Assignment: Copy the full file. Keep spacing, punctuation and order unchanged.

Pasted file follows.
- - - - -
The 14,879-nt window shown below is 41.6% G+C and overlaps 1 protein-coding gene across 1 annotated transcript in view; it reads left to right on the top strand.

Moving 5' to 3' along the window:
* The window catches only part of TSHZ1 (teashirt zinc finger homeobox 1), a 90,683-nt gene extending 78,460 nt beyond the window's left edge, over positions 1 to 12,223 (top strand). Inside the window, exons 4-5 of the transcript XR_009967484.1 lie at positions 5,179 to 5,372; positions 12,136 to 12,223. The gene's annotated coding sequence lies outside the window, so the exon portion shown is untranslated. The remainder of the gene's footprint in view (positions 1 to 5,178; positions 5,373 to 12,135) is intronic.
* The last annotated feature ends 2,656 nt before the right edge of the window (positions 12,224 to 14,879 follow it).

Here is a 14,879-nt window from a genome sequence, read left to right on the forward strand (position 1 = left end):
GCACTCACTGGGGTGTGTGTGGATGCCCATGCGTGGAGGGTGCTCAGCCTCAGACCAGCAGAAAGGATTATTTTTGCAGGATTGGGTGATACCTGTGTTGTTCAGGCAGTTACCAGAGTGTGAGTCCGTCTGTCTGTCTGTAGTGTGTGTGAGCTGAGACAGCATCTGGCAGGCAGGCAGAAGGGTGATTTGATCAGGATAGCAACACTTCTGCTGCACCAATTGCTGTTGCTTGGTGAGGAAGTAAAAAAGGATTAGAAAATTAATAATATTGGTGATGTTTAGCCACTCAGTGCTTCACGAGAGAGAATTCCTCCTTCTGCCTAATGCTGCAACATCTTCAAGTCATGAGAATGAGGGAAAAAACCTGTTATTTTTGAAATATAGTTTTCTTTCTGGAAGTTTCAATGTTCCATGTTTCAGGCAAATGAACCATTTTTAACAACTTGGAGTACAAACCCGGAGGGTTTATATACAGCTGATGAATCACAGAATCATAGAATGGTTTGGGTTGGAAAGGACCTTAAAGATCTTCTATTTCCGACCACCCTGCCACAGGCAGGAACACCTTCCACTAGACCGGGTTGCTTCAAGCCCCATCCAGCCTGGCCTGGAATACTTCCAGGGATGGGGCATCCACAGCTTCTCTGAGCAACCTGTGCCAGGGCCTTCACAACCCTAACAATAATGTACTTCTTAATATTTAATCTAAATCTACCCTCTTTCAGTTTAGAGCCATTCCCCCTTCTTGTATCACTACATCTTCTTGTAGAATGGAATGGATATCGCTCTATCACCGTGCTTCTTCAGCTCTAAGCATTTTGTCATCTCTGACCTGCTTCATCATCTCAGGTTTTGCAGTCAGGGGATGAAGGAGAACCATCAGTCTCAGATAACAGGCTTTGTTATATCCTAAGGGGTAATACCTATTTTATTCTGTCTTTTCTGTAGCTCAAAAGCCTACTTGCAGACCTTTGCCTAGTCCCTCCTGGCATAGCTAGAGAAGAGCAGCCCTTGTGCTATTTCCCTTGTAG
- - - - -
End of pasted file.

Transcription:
The 14,879-nt window shown below is 41.6% G+C and overlaps 1 protein-coding gene across 1 annotated transcript in view; it reads left to right on the top strand.

Moving 5' to 3' along the window:
* The window catches only part of TSHZ1 (teashirt zinc finger homeobox 1), a 90,683-nt gene extending 78,460 nt beyond the window's left edge, over positions 1 to 12,223 (top strand). Inside the window, exons 4-5 of the transcript XR_009967484.1 lie at positions 5,179 to 5,372; positions 12,136 to 12,223. The gene's annotated coding sequence lies outside the window, so the exon portion shown is untranslated. The remainder of the gene's footprint in view (positions 1 to 5,178; positions 5,373 to 12,135) is intronic.
* The last annotated feature ends 2,656 nt before the right edge of the window (positions 12,224 to 14,879 follow it).

Here is a 14,879-nt window from a genome sequence, read left to right on the forward strand (position 1 = left end):
GCACTCACTGGGGTGTGTGTGGATGCCCATGCGTGGAGGGTGCTCAGCCTCAGACCAGCAGAAAGGATTATTTTTGCAGGATTGGGTGATACCTGTGTTGTTCAGGCAGTTACCAGAGTGTGAGTCCGTCTGTCTGTCTGTAGTGTGTGTGAGCTGAGACAGCATCTGGCAGGCAGGCAGAAGGGTGATTTGATCAGGATAGCAACACTTCTGCTGCACCAATTGCTGTTGCTTGGTGAGGAAGTAAAAAAGGATTAGAAAATTAATAATATTGGTGATGTTTAGCCACTCAGTGCTTCACGAGAGAGAATTCCTCCTTCTGCCTAATGCTGCAACATCTTCAAGTCATGAGAATGAGGGAAAAAACCTGTTATTTTTGAAATATAGTTTTCTTTCTGGAAGTTTCAATGTTCCATGTTTCAGGCAAATGAACCATTTTTAACAACTTGGAGTACAAACCCGGAGGGTTTATATACAGCTGATGAATCACAGAATCATAGAATGGTTTGGGTTGGAAAGGACCTTAAAGATCTTCTATTTCCGACCACCCTGCCACAGGCAGGAACACCTTCCACTAGACCGGGTTGCTTCAAGCCCCATCCAGCCTGGCCTGGAATACTTCCAGGGATGGGGCATCCACAGCTTCTCTGAGCAACCTGTGCCAGGGCCTTCACAACCCTAACAATAATGTACTTCTTAATATTTAATCTAAATCTACCCTCTTTCAGTTTAGAGCCATTCCCCCTTCTTGTATCACTACATCTTCTTGTAGAATGGAATGGATATCGCTCTATCACCGTGCTTCTTCAGCTCTAAGCATTTTGTCATCTCTGACCTGCTTCATCATCTCAGGTTTTGCAGTCAGGGGATGAAGGAGAACCATCAGTCTCAGATAACAGGCTTTGTTATATCCTAAGGGGTAATACCTATTTTATTCTGTCTTTTCTGTAGCTCAAAAGCCTACTTGCAGACCTTTGCCTAGTCCCTCCTGGCATAGCTAGAGAAGAGCAGCCCTTGTGCTATTTCCCTTGTAG